Sher­man could switch to safety to ex­tend ca­reer

San Francisco Chronicle - - SPORTS - By Eric Branch Eric Branch is a San Fran­cisco Chron­i­cle staff writer. Email: [email protected]­i­cle.com Twit­ter: @Eric_Branch

Charles Wood­son.

Rod Wood­son.

Ae­neas Wil­liams.

Richard Sher­man?

On Thurs­day, the 49ers’ cor­ner­back dis­cussed his plan for the rest of his ca­reer, and it in­cluded a po­ten­tial tran­si­tion from his cur­rent po­si­tion to safety. It’s the same late­ca­reer move made by Wood­son, Wood­son and Wil­liams, all of whom are in the Pro Foot­ball Hall of Fame.

“It’s def­i­nitely some­thing that I’ve looked at,” Sher­man said. “And some­thing that I’ve talked with (Charles Wood­son) about.”

The shift to safety, a po­si­tion that doesn’t re­quire the same quick­ness, helped those dec­o­rated cor­ners ex­tend their ca­reers: Charles Wood­son was 39 in his fi­nal sea­son, Rod Wood­son was 38 and Wil­liams was 36.

How­ever, Sher­man, 30, doesn’t an­tic­i­pate repli­cat­ing that as­pect of their jour­neys.

“I think 35 is prob­a­bly my cut­off,” Sher­man said. “I don’t think I want to play … they’d have a hard time get­ting me out of bed at 35 to go play. I think I’ve got four or five more (years) in me.

“At some point, ev­ery­body makes a tran­si­tion to safety if you’re smart enough to play that game. And I’ll prob­a­bly do that in a cou­ple of years — or what­ever the team needs.”

Cor­ner­backs typ­i­cally need to have strong in­stincts, in­tel­li­gence and tack­ling abil­ity to move to safety, all of which Sher­man pos­sesses. In the 49ers’ 4-3 de­fense, how­ever, Sher­man might not have the nec­es­sary speed to play free safety. And he might not have the size (6-foot-3, 195 pounds) to play strong safety, which lines up closer to the line of scrim­mage.

Of course, this could be a moot point. Sher­man agreed when a re­porter sug­gested 2021 might be a log­i­cal sea­son to move to safety. Sher­man is in the first sea­son of a three­year con­tract that runs through 2020.

The way Sher­man ex­plained it, his in­ter­est in pos­si­bly mov­ing to safety isn’t about com­pen­sat­ing for de­clin­ing skills. In­stead, it would be a way to get more in­volved in the lat­ter part of a po­ten­tial Hall of Fame ca­reer in which quar­ter­backs have of­ten avoided him for long stretches.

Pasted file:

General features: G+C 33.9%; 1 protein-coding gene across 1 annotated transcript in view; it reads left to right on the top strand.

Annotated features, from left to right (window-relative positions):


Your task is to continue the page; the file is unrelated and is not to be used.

At free safety, “you can see the whole field — you get to make an im­pact,” Sher­man said. “You al­ways see where the ball goes. And at cor­ner, I’ve had games where I haven’t got­ten a look or thrown at.

“At safety, you can see ex­actly where the ball goes. You can make an im­pact. You can find a way. You can get in on ev­ery tackle be­cause you’re in the cen­ter of ev­ery­thing, kind of like a (mid­dle line­backer). But it’s some­thing that I’m go­ing to con­sider later in my ca­reer and hope­fully, I’ll be just as good there.”

The move cer­tainly isn’t im­mi­nent, given Sher­man’s de­but sea­son with the 49ers, who count Sher­man as their only re­li­able starter at cor­ner­back this sea­son.

The 49ers have in­di­cated they plan to re­tain Sher­man for 2019. And based on Sher­man’s com­ments Thurs­day about his health, he could be even bet­ter next sea­son.

Sher­man, who has had pro­ce­dures on both Achilles in the past 13 months, has played in five straight games since miss­ing two of four games with calf and heel is­sues tied to one of his surg­eries. Sher­man hasn’t been listed on the in­jury re­port since Oct. 31.

“I’ve been fight­ing it all sea­son, but prob­a­bly over the last three, four weeks it’s been (an) as­tro­nom­i­cal” im­prove­ment, Sher­man said. “It just felt like my body has fi­nally had enough time to re­set and take an­other step. … It took a while for my body to get back to where it needed to be, but now it is, fi­nally.”

Elaine Thomp­son / As­so­ci­ated Press

Cor­ner­back Richard Sher­man might con­sider a move to safety later in his ca­reer.

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